<br>Queried about the impact of domestic supplies of lithium on the production cost of EVs, Narayanan in an interview told IANS: "My expectation is that we can see cell prices 20-30 per cent due to these, which would lead to vehicle cost reduction of 8-15 per cent."
"I am not an expert on the mining industry, but from what I understand it will take 3 years minimum for us to see output," he added.
Here are excerpts from the interview:
IANS: On the lithium reserves found in India.
Narayanan: It is great news for our country. However, there’s more work to be done. The reserves are in G3 stage and further exploration will be needed to qualify the find with a high-level of confidence.
IANS: What does the finding of lithium reserves mean for the EV industry players? Will it result in reduction in vehicle prices?
Narayanan: Definitely it will be good for the industry to have local cell manufacturing and local supply chain feeding the cell manufacturing. Both of these will result in reduction in cost of the Li-Ion batteries. My expectation is that we can see cell prices 20-30 per cent due to these, which would lead to vehicle cost reduction of 8-15 per cent.
IANS: With domestic supplies of lithium will EV players will go for backward integration? What are your views for your group on this point?
Narayanan: It makes sense for EV players to backward integrate up to cell manufacturing, but not necessarily up to mining. Mining is best left to people who know the industry.
IANS: On the view that India should skip the lithium battery and go the next step? If yes, why and if no, why?
Narayanan: At scale, my belief is that today there is no better option than lithium batteries. While there is talk of other battery technologies (like sodium ion, metal air), and fuel cell technologies, all these are not yet proven at scale — whereas lithium is. We cannot afford to wait for these technologies to mature — in the meantime we must progress towards clean energy.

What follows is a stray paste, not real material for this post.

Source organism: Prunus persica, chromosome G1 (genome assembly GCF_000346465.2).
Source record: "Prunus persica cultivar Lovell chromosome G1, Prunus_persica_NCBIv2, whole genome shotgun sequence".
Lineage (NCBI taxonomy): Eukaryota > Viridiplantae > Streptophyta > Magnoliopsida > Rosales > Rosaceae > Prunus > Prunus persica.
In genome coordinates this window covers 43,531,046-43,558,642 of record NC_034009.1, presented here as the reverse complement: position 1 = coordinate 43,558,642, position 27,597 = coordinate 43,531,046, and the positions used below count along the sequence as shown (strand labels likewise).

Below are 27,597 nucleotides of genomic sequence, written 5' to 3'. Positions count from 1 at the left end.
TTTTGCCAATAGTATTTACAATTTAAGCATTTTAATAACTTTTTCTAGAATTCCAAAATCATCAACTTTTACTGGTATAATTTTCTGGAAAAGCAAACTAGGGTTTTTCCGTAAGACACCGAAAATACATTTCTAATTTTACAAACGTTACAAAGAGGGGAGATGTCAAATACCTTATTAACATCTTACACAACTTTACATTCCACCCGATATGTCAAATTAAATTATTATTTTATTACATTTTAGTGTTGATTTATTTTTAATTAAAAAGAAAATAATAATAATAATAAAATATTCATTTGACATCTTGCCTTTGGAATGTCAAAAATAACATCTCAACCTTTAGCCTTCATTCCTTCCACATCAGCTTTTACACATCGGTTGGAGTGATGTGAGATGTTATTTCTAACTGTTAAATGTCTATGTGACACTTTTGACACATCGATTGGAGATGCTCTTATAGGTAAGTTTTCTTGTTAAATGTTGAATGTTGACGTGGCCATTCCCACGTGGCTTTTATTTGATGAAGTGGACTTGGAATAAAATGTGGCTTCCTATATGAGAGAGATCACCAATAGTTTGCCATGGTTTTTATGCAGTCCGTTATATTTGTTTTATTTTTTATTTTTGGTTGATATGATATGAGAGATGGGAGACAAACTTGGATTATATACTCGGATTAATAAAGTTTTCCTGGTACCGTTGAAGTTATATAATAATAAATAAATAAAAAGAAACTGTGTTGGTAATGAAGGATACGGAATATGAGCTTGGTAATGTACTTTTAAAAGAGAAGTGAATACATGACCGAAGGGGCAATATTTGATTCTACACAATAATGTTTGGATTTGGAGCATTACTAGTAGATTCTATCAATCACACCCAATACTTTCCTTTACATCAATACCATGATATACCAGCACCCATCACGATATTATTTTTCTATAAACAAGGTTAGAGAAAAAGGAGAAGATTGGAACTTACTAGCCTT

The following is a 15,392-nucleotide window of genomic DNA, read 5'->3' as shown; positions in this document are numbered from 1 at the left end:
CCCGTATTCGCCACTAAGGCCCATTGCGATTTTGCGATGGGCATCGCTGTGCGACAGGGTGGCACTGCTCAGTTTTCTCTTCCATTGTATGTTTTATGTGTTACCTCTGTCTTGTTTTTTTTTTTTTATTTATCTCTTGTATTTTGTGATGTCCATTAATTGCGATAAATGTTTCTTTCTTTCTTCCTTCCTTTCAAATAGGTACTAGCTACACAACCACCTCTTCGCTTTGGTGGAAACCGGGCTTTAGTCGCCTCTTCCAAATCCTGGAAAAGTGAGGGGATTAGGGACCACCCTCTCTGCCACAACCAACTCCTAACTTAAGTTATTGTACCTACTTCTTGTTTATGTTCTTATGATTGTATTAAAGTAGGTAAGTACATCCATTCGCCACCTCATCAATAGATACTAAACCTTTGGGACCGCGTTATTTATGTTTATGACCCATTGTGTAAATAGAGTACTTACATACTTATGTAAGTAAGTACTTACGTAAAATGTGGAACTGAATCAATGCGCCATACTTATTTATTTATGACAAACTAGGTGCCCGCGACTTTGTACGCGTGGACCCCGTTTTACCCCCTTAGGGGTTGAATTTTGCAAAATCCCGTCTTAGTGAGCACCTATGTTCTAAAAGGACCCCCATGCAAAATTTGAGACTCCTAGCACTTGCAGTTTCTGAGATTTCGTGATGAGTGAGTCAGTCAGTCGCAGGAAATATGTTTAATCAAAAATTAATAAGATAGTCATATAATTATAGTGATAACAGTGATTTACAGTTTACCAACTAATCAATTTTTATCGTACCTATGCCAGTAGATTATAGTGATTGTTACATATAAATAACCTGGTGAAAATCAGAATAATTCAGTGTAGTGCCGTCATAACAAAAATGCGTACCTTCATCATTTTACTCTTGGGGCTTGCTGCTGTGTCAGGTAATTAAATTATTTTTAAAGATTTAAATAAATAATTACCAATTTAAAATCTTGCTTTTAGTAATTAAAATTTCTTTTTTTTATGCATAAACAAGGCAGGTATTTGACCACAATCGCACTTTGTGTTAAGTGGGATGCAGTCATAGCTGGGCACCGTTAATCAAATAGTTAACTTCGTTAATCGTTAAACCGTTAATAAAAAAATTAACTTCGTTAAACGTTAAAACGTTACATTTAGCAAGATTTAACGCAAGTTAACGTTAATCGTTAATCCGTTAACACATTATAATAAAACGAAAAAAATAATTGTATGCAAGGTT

One more way to think about it is that since lithium batteries can generate more immediate returns as against new technologies that may involve years of R&D, the returns from our investments in lithium today can help fund our R&D into new generation energy technologies.
Finally, while these other technologies are still evolving, lithium batteries are getting better day-by-day. By the time these technologies mature for scale production, it’s possible lithium batteries will remain a better option in terms of scalability, cost, safety, performance, etc. In conclusion — we should not skip investing in lithium batteries.
IANS: On the value and volume of lithium battery/cell being imported by India.
Narayanan: As of FY ’22, India imported $1.8 billion of lithium batteries and cells. As for FY’23, up until Q3’23, we had already exceeded this number so we may end the year with about $2.4 billion worth of imports.
IANS: If lithium is mined and made available in the country, will there be any reduction in the global prices? If yes, to what extent? What is the current rate?
Narayanan: There should definitely be a reduction in domestic prices. Global prices are harder to predict since it will depend on the global supply/demand scenario. In domestic, as mentioned I would expect a 20-30 per cent reduction in cell prices. Today cell prices in rupee terms can vary from Rs 9,000 to Rs 20,000 per kWh for NMC and LFP cells depending on the quality.
IANS: Will the domestic lithium source result in the growth of battery making units in India?
Narayanan: Yes certainly. As the domestic EV industry grows (and with the government push to only buy domestic batteries), battery making units in the country will certainly grow. But once the local cell manufacturing at scale and local mining and refinement capacities are established, I predict India can become a strong exporter of lithium batteries.
(Venkatachari Jagannathan can be reached at email@example.com)